Hundreds of ADA violations found in Atlanta buildings

Estimated cost is $13.8 million, city has three years to fix the problems

Already struggling to keep its financial house in order, the city of Atlanta faces a potential $13.8 million problem in the Americans With Disabilities Act.

U.S. Justice Department officials recently conducted a random inspection of 56 city buildings and found hundreds of violations of the federal law concerning access to the disabled.

Problems include no wheelchair-accessible seating in the City Council Chamber, signs at City Hall that are not in Braille and a lack of drinking fountains in the Atlanta Workforce Development Agency for people “who have difficulty bending or stooping.”

Justice Department officials and the city agreed to a deal that gives Atlanta three years to fix the problems.

The work is estimated to cost $13.8 million, but city officials say they expect to spend less money to make the repairs.

But several City Council members are disturbed about the situation, particularly since violations were found in 25 buildings that were constructed after 1992, when the Americans With Disabilities Act was enacted.

Councilman Howard Shook has asked the city’s Law Department to investigate why so many of these buildings were constructed with violations of the federal law.

“If someone was being paid to watch this, their wages should be garnished,” Shook said in an interview.

City officials contend most of the problems in the buildings constructed since 1992 are issues such as items that can be easily moved that were blocking pathways, making it difficult for the disabled to maneuver past them. They say these are issues in buildings regardless of when they were built.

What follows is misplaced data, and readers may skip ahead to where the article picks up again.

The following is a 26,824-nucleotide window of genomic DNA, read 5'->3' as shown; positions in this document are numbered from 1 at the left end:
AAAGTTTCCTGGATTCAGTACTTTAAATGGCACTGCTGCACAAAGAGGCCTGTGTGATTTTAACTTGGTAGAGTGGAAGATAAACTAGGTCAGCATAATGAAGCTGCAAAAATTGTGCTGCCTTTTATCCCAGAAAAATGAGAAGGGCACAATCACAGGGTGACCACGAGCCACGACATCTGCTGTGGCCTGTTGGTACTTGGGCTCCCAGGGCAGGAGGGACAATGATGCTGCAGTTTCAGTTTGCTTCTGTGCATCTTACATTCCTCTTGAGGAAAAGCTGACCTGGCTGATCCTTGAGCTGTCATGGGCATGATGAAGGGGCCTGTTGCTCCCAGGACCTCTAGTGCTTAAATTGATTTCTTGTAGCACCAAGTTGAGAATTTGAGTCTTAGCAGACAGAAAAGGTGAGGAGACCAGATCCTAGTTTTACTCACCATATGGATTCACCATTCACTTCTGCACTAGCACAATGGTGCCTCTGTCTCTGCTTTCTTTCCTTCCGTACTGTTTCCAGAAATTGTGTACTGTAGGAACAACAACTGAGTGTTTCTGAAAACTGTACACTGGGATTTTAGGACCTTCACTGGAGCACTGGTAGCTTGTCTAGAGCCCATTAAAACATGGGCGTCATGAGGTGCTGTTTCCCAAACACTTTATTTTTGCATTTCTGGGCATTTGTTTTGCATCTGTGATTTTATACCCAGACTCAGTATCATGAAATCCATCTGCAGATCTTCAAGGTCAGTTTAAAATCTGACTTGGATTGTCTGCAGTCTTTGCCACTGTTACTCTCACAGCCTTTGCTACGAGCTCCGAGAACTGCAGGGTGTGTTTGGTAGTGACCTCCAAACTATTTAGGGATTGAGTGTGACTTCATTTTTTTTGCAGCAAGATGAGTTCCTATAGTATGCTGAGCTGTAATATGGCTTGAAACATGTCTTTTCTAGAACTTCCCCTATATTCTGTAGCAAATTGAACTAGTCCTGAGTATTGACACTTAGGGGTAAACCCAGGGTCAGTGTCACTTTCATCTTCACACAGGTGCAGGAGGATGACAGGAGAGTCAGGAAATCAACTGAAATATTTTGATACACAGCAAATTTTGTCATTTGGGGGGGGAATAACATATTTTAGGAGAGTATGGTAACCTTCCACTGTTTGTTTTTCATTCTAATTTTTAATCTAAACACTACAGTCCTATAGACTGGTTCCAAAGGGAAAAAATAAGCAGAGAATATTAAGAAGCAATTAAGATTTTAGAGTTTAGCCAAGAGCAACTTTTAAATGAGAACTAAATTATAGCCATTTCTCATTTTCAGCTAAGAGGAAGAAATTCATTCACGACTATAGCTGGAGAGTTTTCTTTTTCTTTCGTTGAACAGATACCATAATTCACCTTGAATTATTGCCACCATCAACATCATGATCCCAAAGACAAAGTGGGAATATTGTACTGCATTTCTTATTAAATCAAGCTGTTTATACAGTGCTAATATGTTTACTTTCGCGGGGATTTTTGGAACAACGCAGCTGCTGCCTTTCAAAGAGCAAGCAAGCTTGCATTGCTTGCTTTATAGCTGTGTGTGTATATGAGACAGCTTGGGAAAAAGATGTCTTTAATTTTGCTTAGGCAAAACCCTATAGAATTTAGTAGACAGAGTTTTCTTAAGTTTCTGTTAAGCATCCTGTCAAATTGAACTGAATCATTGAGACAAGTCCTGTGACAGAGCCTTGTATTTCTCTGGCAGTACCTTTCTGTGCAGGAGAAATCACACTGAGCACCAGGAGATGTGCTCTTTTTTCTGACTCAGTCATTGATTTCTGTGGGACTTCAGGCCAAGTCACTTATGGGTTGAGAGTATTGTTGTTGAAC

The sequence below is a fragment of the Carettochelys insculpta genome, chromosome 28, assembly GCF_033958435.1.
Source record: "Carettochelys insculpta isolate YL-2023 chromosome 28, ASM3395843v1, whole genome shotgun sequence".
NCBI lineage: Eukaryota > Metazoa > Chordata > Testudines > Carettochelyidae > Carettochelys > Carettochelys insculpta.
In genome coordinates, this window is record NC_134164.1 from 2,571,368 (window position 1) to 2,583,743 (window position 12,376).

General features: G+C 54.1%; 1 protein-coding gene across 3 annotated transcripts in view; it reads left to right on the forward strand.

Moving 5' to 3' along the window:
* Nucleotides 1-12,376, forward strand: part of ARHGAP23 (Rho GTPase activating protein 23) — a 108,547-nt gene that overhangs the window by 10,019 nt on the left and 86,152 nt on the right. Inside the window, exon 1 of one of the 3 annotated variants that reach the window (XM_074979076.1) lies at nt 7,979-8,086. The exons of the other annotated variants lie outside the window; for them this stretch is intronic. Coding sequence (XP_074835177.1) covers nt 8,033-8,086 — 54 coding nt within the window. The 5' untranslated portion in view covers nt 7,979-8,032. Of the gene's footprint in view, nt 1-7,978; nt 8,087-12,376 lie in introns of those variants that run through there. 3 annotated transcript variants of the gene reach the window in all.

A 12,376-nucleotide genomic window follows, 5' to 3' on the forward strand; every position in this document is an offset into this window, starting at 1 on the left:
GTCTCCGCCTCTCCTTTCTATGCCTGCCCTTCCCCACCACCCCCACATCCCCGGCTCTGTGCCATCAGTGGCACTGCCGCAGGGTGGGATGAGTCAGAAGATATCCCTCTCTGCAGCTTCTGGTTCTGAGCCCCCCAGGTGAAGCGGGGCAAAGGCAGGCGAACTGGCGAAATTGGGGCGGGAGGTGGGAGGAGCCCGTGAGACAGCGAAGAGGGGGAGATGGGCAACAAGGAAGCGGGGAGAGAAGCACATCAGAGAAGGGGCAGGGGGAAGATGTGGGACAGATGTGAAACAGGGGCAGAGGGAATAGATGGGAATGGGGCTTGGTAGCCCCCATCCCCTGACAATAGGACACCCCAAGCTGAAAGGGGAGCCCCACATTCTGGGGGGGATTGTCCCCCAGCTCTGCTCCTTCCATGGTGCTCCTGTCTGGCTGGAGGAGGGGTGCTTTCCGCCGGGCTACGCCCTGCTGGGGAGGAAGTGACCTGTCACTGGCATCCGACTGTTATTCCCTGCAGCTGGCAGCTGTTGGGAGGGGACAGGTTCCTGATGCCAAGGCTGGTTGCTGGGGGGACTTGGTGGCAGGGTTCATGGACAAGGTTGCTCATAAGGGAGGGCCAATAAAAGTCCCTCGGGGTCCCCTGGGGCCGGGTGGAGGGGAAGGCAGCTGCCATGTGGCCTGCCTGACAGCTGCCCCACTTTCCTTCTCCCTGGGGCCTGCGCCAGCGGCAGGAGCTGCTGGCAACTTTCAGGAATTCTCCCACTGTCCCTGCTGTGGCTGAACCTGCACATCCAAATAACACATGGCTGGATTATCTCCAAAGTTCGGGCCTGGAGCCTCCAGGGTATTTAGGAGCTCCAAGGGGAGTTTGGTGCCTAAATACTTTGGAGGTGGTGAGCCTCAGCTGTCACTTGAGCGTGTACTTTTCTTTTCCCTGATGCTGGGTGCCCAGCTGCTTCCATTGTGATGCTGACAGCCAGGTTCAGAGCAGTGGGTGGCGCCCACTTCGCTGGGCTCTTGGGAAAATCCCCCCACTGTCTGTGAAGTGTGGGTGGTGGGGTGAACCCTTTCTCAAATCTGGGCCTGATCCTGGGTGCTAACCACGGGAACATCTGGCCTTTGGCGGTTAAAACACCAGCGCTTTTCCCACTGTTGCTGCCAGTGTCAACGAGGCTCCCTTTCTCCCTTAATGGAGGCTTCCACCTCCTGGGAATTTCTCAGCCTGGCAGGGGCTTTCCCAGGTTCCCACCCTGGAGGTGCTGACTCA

The officials say the problems can be fixed at minimal cost.

“There’s a potential for our cost to be much lower than estimated,” said Lisa Gordon, the city’s enterprise assets management officer.

The multimillion-dollar repairs come at a difficult time for the city. The council last month voted 8-7 in favor of Mayor Shirley Franklin’s proposal to raise property taxes to fill a $56 million budget gap.

The majority of the buildings inspected are city recreation centers or other parks facilities. They also include the Chastain Ampitheater and the city’s Civic Center.

Most of the problems concentrate on structural deficiencies that make it difficult for the blind, the disabled or the hearing impaired to use city bathrooms or get around city buildings. The federal officials also found it’s tougher for the blind or hearing impaired to keep up with meetings.

Joshua Norris, who works for a group that aims to protect the rights of the disabled, said he’s not surprised by the findings, noting similar problems in other local and state government buildings.

“It should be an example for other local governments to think about,” Norris, director of legal advocacy of the Georgia Advocacy Office, said of the Justice Department’s findings.

Norris said the city must also do a better job maintaining its sidewalks, noting many of them are difficult for people in wheelchairs to use. The City Council passed a transportation plan last year that says Atlanta needs to repair many of its sidewalks. The city, however, has not found funding for the entire plan.

Justice Department officials are scheduled to return to Atlanta in a few months to gauge the city’s progress.

“The city has a strong commitment to correcting these issues, and it will continue its commitment,” Gordon said.